[Editor’s note: The question of whether or not to use river names in blog posts comes up a lot. It reminded me of this post from the early days of this blog. By the way, my friend Eric is now a well-regarded author of thrilling novels. Check out his latest book, The Names of Dead Girls.]
A few years ago, Eric Rickstad and I made plans to go to Montana in late April for the Orvis Western Guide Rendezvous. As soon as our travel plans were finalized, Eric started talking about a river I’d barely heard of. “We gotta hit the [REDACTED] River,” he said. “I’ve heard lots of whispering about some big browns there in spring and fall, but I’ve never had the chance to fish it.” When I mentioned that I hadn’t heard any such rumors, Eric just said, “Exactly,” and smiled knowingly. The possibility that there was an “undiscovered” river anywhere in Montana seemed far-fetched, but I figured it was worth humoring him.
Once we were on the ground in Bozeman, we started asking around to see if anyone else felt the same way about the [REDACTED]. “I gotta tell you, I sometimes have a hard time catching fish out of that river,” one guide told us. Another simply said, “I wouldn’t take clients there.” But whereas I heard these as refutations of the rumors, Eric saw things differently. “You notice that nobody is saying there are no fish there? Or that the fish are all small?” he argued. “Sounds to me like they’re trying to hide something.” I was starting to think he was delusional.
The weather for our first three days of fishing—which we spent on some of the region’s famous waters—ranged from brutal (20 degrees and snowing) to simply unfortunate (bright sun and 30-knot winds), but we did pretty well. Blue-winged olives were hatching, and we caught a few really nice trout. So when our last day to fish rolled around and Eric said, “Let’s go to the [REDACTED],” I thought long and hard about blowing it off and doing some work in my hotel room instead. Why end our trip by getting skunked on a river we’d been warned about? But then I came to my senses: I was in Montana, for God’s sake. There was no sense in wasting a day by sitting inside.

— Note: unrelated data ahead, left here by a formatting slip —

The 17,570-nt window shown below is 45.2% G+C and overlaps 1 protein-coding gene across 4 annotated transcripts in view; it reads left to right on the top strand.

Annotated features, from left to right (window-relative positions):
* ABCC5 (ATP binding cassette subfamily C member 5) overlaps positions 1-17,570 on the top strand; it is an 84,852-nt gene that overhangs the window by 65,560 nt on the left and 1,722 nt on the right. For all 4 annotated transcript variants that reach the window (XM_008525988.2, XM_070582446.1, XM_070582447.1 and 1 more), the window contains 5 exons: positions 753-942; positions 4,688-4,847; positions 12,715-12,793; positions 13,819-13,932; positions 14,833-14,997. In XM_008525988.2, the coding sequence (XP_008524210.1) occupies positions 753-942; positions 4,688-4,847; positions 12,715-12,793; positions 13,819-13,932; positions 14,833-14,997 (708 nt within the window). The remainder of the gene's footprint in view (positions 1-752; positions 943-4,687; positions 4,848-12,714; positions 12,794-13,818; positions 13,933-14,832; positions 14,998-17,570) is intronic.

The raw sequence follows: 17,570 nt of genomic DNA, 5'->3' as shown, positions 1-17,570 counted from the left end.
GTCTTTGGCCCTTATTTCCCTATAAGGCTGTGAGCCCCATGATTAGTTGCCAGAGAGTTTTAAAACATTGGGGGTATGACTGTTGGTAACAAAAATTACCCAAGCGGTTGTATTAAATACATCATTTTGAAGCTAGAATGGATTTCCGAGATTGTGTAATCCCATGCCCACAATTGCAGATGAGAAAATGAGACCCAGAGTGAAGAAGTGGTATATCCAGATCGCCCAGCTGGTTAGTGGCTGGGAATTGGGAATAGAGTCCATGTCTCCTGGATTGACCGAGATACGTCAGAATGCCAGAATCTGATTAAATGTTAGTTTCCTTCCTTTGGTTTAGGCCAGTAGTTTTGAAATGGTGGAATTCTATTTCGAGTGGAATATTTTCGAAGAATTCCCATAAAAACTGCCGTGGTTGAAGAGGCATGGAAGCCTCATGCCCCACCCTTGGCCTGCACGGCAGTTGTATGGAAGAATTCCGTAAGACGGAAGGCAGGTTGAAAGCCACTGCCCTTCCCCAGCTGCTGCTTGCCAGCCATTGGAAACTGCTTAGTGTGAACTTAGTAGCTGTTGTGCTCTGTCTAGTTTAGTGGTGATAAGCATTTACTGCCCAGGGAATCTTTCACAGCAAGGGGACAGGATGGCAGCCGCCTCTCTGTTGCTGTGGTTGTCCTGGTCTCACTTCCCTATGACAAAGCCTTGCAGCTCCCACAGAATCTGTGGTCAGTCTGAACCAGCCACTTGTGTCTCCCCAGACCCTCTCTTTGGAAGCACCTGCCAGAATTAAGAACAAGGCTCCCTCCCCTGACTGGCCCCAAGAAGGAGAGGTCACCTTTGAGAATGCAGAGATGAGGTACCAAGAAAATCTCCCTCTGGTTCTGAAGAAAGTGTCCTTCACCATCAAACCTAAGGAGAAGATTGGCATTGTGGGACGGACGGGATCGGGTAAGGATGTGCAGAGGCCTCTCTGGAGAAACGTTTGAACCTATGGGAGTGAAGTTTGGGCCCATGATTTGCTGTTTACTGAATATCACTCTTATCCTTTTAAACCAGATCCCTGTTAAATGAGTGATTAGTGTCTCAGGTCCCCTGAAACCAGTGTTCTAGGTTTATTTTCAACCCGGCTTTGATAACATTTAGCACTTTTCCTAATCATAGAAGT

On the way to the river, we stopped in at a fly shop to pick up some streamers. They guy behind the counter looked surprised when we told him where we were going. “You heard anything about the [REDACTED] recently?” he yelled to his coworker in the back room. A face appeared in the doorway, and the guy from the back scoped us out. “Nope,” he said, and went back to what he’d been doing. Eric looked at me, smiled, and nodded. I rolled my eyes.
A late-model El Camino was parked beside the river when we pulled in. “See?” Eric said. “That’s a local, not a tourist. This is gonna be good.” Heavy cloud cover and slightly off-color water made for perfect streamer conditions, but I wasn’t expecting much success. We rigged up and decided to work upstream.
On my third cast, a fish hammered my fly as it swung at the end of the drift—it was a decent brown, perhaps 14 inches. “Okay,” I said to Eric. “There are some fish here.” Over the next three hours, we found fish in almost every pool. Most were in the 17- to 18-inch range, but a couple were beauties that went over 20. It was the best fishing of the entire trip, and it was hard for us to tear ourselves away when we had to leave to make it back for a big dinner. As we stowed the gear in the trunk, I told Eric I’d never doubt him again. He agreed that it would be a wise decision on my part.
So the next time you ask about a river you’ve heard whisperings about, listen very closely to how people respond; they might be telling you more than they intend to. Read between the lines and pay attention to what they don’t say. You may find that the river that few people will recommend is the one you really want to fish.
And, no—I’m not divulging the name of the river. Eric would kill me.